On the other hand, the publisher might view used game sales as such a fresh source of revenue. It might run promotional campaigns that raise used game consumer margins from 25 percent to 50 percent, in much the same way these companies drastically reduce the price of certain games in sales, or even give them away for short periods of time.
Either way, it’s clear that this system is a long way away from whatever you’re doing right now with boxed games. In that situation, the publisher has almost zero control. Under Robot Cache’s plan, the publishers have almost all the control.
Can the consumer come out of this, without being stiffed?
I put these objections to Lee Jacobson, CEO of Robot Cache, to see if there was any chance the consumer might come through this without being stiffed by publishers.
“We are the first to admit that this is an experiment,” he said. “I suspect it will play out in ways we can’t fully appreciate yet but do believe new models will emerge. It’s important to remember that while reselling physical games is normal, it’s a big concept to allow resale of digital PC games and it requires the owner’s [the publisher’s] approval. We believe this has big potential to change the paradigm of digital ownership.”
He offers some potential scenarios, one in which users trade their margins for games they want to play.
“We will have an area of the site, a bazaar of sorts, in which people can buy digital PC games from each other,” Jacobson said. “In this area, gamers can post digital PC games they’d like to buy and list the digital PC games they’d like to sell. For example, a person could post that they would like to sell their Darkest Dungeon and that they are looking to buy Cuphead. This gives an effective 25 percent discount to both people. We fully expect gamers to cooperate with each other to save money.”
This is how it’s all supposed to workRobot CacheSellers and buyers could negotiate terms, leaving aside the rock-solid retailer-publisher margins, in order to trade favors. This creates a marketplace that would otherwise have not existed, in the straight “new” game marketplace. Jacobson also predicted that well-known social media influencers might accrue value to their own brands by opening up marketplaces where games are sold and bought. It might even become a streaming event.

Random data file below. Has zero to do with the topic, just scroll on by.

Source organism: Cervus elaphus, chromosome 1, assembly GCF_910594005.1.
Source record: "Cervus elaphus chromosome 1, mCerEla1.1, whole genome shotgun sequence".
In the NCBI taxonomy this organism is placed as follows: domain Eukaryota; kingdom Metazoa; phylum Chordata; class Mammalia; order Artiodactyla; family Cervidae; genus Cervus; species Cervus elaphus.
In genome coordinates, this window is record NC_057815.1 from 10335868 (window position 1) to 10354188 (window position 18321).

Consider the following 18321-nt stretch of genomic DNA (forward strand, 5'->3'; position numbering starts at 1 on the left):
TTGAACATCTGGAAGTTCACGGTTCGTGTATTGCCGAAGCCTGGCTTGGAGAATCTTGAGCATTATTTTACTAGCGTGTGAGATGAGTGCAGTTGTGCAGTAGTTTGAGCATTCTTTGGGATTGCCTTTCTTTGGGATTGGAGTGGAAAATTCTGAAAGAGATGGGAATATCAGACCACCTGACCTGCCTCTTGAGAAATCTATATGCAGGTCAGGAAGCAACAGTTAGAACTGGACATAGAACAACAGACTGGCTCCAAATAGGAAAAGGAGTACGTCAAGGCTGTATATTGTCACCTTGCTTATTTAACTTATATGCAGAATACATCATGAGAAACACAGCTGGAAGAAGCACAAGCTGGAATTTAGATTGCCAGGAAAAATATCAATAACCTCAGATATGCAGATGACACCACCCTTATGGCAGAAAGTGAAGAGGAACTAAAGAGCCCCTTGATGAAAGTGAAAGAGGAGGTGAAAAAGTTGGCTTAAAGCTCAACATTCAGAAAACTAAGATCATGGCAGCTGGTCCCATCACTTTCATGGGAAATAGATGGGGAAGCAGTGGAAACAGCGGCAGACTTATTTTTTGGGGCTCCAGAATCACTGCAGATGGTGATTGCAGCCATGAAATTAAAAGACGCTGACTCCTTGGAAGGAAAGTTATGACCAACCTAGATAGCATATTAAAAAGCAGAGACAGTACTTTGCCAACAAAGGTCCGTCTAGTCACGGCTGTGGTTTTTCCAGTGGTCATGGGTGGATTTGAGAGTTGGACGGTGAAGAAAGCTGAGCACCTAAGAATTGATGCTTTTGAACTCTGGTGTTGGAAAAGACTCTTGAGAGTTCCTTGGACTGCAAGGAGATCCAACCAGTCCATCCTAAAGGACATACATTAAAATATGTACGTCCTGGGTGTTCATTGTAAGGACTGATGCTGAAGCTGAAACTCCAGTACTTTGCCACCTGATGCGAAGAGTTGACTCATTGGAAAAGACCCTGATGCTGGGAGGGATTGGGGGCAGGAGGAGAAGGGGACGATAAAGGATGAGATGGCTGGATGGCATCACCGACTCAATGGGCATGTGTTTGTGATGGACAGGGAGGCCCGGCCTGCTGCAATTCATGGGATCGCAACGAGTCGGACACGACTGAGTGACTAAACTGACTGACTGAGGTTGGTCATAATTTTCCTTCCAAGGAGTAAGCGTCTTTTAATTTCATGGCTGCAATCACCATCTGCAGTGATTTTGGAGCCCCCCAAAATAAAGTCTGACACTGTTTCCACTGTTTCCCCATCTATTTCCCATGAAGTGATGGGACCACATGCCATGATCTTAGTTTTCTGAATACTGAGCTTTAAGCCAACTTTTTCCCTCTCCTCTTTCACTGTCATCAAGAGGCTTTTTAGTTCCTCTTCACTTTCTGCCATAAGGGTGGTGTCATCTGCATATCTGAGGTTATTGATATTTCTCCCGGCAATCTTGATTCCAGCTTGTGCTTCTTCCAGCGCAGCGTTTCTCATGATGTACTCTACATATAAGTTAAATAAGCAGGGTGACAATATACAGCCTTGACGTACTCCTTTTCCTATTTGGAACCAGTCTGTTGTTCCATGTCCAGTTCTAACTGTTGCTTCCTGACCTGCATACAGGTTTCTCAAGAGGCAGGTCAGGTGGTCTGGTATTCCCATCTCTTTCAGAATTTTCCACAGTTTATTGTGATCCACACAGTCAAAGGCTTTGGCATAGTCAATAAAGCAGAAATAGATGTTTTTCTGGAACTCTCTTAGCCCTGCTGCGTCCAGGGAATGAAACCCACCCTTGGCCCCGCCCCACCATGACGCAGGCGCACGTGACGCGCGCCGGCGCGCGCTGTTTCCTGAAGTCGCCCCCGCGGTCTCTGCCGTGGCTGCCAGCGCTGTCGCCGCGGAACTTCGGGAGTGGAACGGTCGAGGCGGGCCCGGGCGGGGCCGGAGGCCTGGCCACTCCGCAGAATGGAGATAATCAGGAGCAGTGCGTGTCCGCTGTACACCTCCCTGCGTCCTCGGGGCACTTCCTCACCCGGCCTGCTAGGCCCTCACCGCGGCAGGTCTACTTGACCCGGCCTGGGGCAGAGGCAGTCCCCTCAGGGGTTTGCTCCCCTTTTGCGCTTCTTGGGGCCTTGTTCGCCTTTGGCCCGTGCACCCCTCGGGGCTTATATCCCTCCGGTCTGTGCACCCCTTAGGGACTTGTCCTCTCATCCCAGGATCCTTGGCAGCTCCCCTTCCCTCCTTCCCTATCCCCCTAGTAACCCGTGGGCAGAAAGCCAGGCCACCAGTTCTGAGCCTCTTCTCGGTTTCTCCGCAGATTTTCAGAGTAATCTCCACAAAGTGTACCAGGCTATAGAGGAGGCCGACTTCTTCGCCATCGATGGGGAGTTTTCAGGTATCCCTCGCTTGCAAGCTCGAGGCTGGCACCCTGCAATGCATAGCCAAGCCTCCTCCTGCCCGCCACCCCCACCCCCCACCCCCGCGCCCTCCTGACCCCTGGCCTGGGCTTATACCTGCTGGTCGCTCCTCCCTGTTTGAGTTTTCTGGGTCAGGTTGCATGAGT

What he’s saying is that this is not so much a digital version of selling games to GameStop, as an opportunity to try something that might lead to unexpected places. One element of Robot Cache allows players to opt into a cryptocurrency mining market via the site, and use the proceeds to convert into into credit units (called “Iron”).
According to Robot Cache’s white paper, which outlines the site’s missions: “The Robot Cache client will have a real-time tracker that allows gamers to see just how much Iron they will be rewarded for their mining. If you want to find a large group with high performance video graphics cards, then look no further than the PC video game community.”
Robot Cache is taking a much smaller margin than other digital retailers
Perhaps the biggest potential agent for change is Robot Cache’s margins. While most digital retailers take a cut of about 30 percent, Robot Cache is only taking five percent. I asked Jacobson how this could be, unless, (perish the thought) the current online retailers are gouging customers and suppliers?
“There is a lot of margin in the 30 percent that other platforms charge,” he said. “We have the ability to get revenue from other sources, such as ads and mining.
“Giving gamers the ability to make a minimum 25 percent commission is effectively passing on some of that savings. We believe that developers will use that extra margin in their pricing. As we’ve seen in the past few years, outside of AAA titles, game prices are competing with a huge amount of downward pressure. If developers are able to get 25 percent extra margin, they have way more room to pass that onto the consumer and still make enough profit to continue making games.”
We’ll keep an eye on this, as it emerges in the months ahead. A key component is going to be the reactions of large publishers, as well as early consumer tests. In Fargo’s talk, we spoke a lot about the need to tweak dials, in order to find the right balance. Ultimately, it’s all going to come down to the numbers, but they’re always going to favor the parties in control, which is the publishers.